News from the CDSN-RCDS

Network updates and announcements

Carleton’s Canadian Defence and Security Network Sparks Strengthened Relationships and Engagement

Joseph Mathieu, August 9, 2019
Photo credit: Luther Caverly

When Stephen Saideman interviewed to join the Norman Paterson School of International Affairs (NPSIA) eight years ago, he proposed a research network for Canadian defence and security.

That was 2011. The following year, he joined the NPSIA as a professor and as the Norman Paterson Chair in International Affairs. In 2019, his network proposal became reality and Saideman became director of the Canadian Defence and Security Network (CDSN).

“Our network is aimed at both addressing the problems of today and building connections for the long term,” he says. “For the short term, this network is important because there are so many divides between Canadian entities that should be collaborating.”

“A lot of assumptions about how the world works are up for grabs right now,” said Saideman in a news release about the launch of the network. “The government is consumed by the day-to-day, but we as academics have longer time horizons so we can help think beyond tomorrow.”

Officially launched last May, the CDSN was designed to strengthen relationships between Canada’s academic institutions, military organizations, government departments, and citizens through a variety of projects.

In July, the network received a $2.5-million partnership grant from the Social Sciences and Humanities Research Council (SSHRC) to support those goals.

It offers training for the next generation of scholars, policy officers, and military officers with an emphasis on diversity and inclusion. It informs the public and aims to improve the average Canadian’s defence and security literacy through workshops, reports, and the podcast Battle Rhythm.

It also connects research institutes with government and military bodies to increase collaboration.

Operating out of NPSIA, the network gives policy makers access to expert perspectives and solutions, and gives researchers the chance to anticipate the next big issues that the Canadian government and military will face.

In a rapidly changing world, they are already facing many such issues.

Worrisome global trends—such as the rise of extreme nationalism, missile weapons tests, Arctic sovereignty claims, and trade wars—have changed how Canada fits (and sees itself) on the world stage.

A signed photo of the U.S. Pentagon hangs on Steve Saideman’s office wall.

“One assumption was that the United States would be the primary protector of the rules-based order,” says Saideman. “With Donald Trump in power, not so much. So the question now is whether other countries can supplement or supplant the U.S. effort.”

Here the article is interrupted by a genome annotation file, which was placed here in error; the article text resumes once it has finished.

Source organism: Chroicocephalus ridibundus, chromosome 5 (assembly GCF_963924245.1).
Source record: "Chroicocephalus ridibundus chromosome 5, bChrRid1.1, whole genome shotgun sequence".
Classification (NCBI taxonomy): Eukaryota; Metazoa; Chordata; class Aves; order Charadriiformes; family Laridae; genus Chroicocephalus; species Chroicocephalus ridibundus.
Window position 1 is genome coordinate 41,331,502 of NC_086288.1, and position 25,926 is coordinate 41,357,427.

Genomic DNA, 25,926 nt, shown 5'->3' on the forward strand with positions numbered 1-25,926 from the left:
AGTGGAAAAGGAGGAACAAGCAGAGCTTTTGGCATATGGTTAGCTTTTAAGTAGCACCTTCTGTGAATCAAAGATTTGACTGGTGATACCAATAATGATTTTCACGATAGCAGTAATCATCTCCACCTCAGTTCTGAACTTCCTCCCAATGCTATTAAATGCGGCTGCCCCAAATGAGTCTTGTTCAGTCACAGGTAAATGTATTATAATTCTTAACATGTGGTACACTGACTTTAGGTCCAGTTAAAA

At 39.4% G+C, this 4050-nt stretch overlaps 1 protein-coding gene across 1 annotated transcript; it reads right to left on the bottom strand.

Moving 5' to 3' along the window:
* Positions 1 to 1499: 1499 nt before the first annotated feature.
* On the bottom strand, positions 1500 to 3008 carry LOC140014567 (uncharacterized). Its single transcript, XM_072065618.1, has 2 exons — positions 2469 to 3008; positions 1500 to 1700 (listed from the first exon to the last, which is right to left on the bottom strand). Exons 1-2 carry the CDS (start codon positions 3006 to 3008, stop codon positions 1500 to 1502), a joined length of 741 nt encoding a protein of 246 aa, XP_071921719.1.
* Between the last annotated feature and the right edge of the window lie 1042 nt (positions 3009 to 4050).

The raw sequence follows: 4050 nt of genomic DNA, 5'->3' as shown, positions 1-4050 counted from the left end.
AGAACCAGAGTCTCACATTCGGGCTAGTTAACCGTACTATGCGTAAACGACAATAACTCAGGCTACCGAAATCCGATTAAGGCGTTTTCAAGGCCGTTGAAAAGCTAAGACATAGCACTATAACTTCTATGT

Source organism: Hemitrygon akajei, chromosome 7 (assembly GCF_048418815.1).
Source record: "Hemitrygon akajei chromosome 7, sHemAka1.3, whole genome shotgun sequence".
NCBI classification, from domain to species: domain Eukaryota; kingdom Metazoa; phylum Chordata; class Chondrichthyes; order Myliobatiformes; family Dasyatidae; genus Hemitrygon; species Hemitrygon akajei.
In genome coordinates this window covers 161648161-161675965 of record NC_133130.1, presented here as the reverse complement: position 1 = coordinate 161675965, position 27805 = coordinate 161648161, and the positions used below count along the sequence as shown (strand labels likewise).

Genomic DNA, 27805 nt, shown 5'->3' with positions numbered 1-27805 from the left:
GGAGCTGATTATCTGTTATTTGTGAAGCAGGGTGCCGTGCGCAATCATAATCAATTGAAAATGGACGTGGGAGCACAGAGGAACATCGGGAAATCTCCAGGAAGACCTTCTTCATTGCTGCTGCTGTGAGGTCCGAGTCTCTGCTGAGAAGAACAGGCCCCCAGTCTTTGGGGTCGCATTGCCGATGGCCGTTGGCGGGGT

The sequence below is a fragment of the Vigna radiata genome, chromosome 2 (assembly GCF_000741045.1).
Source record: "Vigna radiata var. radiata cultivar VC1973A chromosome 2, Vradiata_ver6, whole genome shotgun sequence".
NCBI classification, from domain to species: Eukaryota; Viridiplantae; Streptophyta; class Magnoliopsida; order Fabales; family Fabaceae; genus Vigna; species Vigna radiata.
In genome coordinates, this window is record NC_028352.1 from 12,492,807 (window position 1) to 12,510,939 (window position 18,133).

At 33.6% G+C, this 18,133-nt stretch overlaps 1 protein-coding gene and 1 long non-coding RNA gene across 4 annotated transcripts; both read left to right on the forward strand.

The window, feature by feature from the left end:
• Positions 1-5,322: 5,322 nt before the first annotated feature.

Canada is also facing new challenges in its relations with countries such as China, Saudi Arabia, Russia, and even the United States.

“Canada’s situation is more uncertain than any other time in recent history, and uncertainty tends to breed mistakes,” says Saideman. “Our hope is that we will provide some guidance for how to navigate these situations, avoiding unnecessary conflict.”

On top of training and public engagement, the CDSN also focuses on the distinct research themes of procurement, military personnel, operations, security, and civil-military relations. These themes were based on the budget for the Department of National Defence (DND) and the political issues of the day.

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In 2017, the Liberal government released the Canada Defence Strategy to replace the previous Conservative government’s strategy from 2008. The Harper strategy set out a 20-year budget plan for the DND, while the Trudeau strategy mapped out the department’s next 10 years.

According to the CDSN, defence strategy reviews should happen more regularly. The enlisted help of academia can help in this task.

“There is a lot of wasted effort, repetition, and frustration because we don’t know each other and we don’t build on each other’s work,” says Saideman.

The SSHRC grant will receive matching contributions from the CDSN’s partners. This will allow the network to spread even further: across the globe with foreign government agencies, armed forces, and research centres.

The network currently has over 30 partners and 100 academics in Canada and abroad. There are those involved in research (who generate, disseminate, or consume it) and in capacity-building (“those who have a mission to help others reach their ambitions,” says Saideman).

The latter partners include organizations like Bridging the GapWomen in International Security-Canada, and the Defence and Security Innovation Hub.

Saideman calls the network a “dynamic and evolving space.” There are research generators from Canada—such as the Queen’s University’s Centre for International and Defence Policy, the Canadian Forces College’s Center for National Security Studies, and the University of Calgary’s Centre for Military, Security and Strategic Studies—and from abroad—including the Center for War Studies at the University of Southern Denmark and the U.S. Army War College’s Strategic Studies Institute.

The network is for research disseminators—such as Open Canada, the Canadian Global Affairs Institute, and the NATO Association of Canada—as much as it is for those who consume research, like the Canadian Special Operations Forces Command and the NATO Defence College.

Saideman says the network’s efforts have received much enthusiasm from several DND agencies, including the office of the Chief of the Defence Staff, who commands the Canadian Armed Forces (CAF).

“The CAF understands that they benefit from more engagement with academics and civil society,” he says. “They are happy that we are working to build these connections… We have had open doors wherever we have gone.”

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